Cantwell, Murray Re-Introduce Bill to Protect Methow Valley Headwaters from Mining

340,000 acres of existing federal lands, including critical streams and creeks, would be off-limits to mining, protect rich environment

March 8, 2017

Washington, D.C. – Today, Senators Maria Cantwell (D-Wash.) and Patty Murray (D-Wash.) introduced S. 566, the Methow Headwaters Protection Act of 2017, to protect 340,000 acres of National Forest in the Methow Valley from potential development of a large-scale mine. The legislation would withdraw from mineral entry any deposits that could lead to an industrial-scale mine on the lands. Doing so would protect the headwaters of the Methow River. The Methow Valley supports a robust local tourism economy, water resources, farming, as well as ranching and rural communities.

Water is the lifeblood of the economy in the Methow Valley. With so many salmon, farmers and outdoor recreationists dependent on clean water, we can’t risk opening the area to copper mining,” Sen. Cantwell said. “I urge my colleagues to respect the local community’s wishes and protect this area.”
No matter what the political climate in Congress is, it’s critical that we keep fighting to preserve and protect the Methow Valley watershed for future generations,” Sen. Murray said. “I am proud to work hand-in-hand with the local community and Sen. Cantwell to make sure we are doing everything we can to protect the Methow Valley from destructive mining operations that could endanger everything from the recreational economy to salmon recovery efforts.”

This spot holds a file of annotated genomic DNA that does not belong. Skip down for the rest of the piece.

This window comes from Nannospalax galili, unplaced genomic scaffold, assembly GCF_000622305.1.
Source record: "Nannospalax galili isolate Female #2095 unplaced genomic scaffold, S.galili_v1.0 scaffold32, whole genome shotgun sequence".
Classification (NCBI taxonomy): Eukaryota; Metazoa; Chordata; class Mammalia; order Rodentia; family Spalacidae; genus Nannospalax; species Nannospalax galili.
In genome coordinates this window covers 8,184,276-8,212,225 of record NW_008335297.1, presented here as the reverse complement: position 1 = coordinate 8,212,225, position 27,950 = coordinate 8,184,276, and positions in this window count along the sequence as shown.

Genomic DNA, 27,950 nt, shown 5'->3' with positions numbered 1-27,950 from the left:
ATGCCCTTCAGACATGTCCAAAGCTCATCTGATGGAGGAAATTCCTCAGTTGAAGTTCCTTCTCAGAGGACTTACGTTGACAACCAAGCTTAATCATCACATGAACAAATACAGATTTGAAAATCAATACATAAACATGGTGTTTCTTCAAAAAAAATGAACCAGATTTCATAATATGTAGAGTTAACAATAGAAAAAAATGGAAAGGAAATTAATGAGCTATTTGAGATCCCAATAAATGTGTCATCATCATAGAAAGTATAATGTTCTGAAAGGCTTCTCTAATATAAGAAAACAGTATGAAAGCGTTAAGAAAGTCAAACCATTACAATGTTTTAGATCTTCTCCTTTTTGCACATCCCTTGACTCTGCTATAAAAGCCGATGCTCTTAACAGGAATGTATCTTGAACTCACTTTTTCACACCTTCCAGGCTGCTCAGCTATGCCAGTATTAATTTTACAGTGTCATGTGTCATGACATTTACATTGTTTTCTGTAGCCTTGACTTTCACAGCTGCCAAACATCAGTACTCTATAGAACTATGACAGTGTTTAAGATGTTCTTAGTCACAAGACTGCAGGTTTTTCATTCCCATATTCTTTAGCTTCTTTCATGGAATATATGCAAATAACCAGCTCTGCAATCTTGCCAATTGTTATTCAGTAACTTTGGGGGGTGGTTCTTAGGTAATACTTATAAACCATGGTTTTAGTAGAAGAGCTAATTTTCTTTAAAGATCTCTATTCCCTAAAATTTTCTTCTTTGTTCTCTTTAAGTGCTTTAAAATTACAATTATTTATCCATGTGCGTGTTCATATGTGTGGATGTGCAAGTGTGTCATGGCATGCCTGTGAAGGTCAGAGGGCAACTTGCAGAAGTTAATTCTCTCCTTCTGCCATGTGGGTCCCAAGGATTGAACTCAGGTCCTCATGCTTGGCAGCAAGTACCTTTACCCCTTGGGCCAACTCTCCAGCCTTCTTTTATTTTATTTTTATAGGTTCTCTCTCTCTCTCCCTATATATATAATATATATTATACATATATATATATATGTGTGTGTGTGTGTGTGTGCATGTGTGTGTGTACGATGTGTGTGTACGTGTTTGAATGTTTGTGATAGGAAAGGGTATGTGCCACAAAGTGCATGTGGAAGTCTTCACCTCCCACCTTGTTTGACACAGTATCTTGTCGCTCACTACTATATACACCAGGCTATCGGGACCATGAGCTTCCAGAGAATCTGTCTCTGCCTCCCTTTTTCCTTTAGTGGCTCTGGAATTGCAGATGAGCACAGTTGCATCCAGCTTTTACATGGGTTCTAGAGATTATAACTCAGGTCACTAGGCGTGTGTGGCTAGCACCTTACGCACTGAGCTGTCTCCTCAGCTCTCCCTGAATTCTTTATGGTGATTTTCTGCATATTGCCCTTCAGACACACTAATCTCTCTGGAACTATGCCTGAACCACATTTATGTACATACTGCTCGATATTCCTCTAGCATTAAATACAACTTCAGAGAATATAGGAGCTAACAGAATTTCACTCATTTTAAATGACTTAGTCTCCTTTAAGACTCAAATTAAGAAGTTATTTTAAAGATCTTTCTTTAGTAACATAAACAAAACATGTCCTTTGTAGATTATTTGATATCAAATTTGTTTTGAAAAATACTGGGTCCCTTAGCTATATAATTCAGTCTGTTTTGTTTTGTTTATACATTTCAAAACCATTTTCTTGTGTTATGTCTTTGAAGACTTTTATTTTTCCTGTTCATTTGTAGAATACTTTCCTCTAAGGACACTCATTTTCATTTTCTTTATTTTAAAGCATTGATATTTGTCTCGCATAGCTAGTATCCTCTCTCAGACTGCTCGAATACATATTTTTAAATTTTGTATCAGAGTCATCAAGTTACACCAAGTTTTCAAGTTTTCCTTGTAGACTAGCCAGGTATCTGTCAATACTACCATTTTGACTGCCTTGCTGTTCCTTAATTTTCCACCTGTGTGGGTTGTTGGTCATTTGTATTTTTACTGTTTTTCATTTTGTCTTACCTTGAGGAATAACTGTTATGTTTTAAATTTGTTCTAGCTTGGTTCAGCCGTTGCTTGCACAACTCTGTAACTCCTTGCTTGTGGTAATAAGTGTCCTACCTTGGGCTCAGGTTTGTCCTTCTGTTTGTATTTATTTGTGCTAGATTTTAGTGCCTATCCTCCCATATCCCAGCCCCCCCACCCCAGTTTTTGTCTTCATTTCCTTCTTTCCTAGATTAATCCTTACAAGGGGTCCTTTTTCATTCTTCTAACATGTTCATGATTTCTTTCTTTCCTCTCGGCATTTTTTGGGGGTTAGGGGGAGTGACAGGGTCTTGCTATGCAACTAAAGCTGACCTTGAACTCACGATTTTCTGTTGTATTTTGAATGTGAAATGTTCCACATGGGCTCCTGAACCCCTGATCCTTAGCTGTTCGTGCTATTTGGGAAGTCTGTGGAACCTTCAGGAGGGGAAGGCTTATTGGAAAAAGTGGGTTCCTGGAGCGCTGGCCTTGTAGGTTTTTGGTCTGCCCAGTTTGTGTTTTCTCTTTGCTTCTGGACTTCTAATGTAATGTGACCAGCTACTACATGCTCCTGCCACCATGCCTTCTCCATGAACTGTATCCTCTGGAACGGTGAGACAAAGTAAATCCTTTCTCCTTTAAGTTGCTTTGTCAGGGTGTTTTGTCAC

Nearly one million tourists visit the Methow Valley each year to enjoy the sun, snow, streams, wildlife and rural communities, contributing more than $150 million annually to Okanogan County’s economy. The upper Methow is essential to salmon recovery, and more than $100 million has been invested in restoration and conservation efforts in the Methow Valley alone. Federal, state, local and private investments have gone to land protection, restoration and restoration projects across the Methow River watershed, supporting outdoor recreation, farmland preservation, and salmon and wildlife habitat enhancement and restoration activities.

The Upper Methow Valley is home to seven federally-protected fish and wildlife species, including the Northern spotted owl, grizzly bear, Canada lynx, spring Chinook salmon, steelhead and bull trout. Healthy and intact habitat is also home to bald and golden eagles, martens, mountain goats, mule and white-tailed deer, and wolves.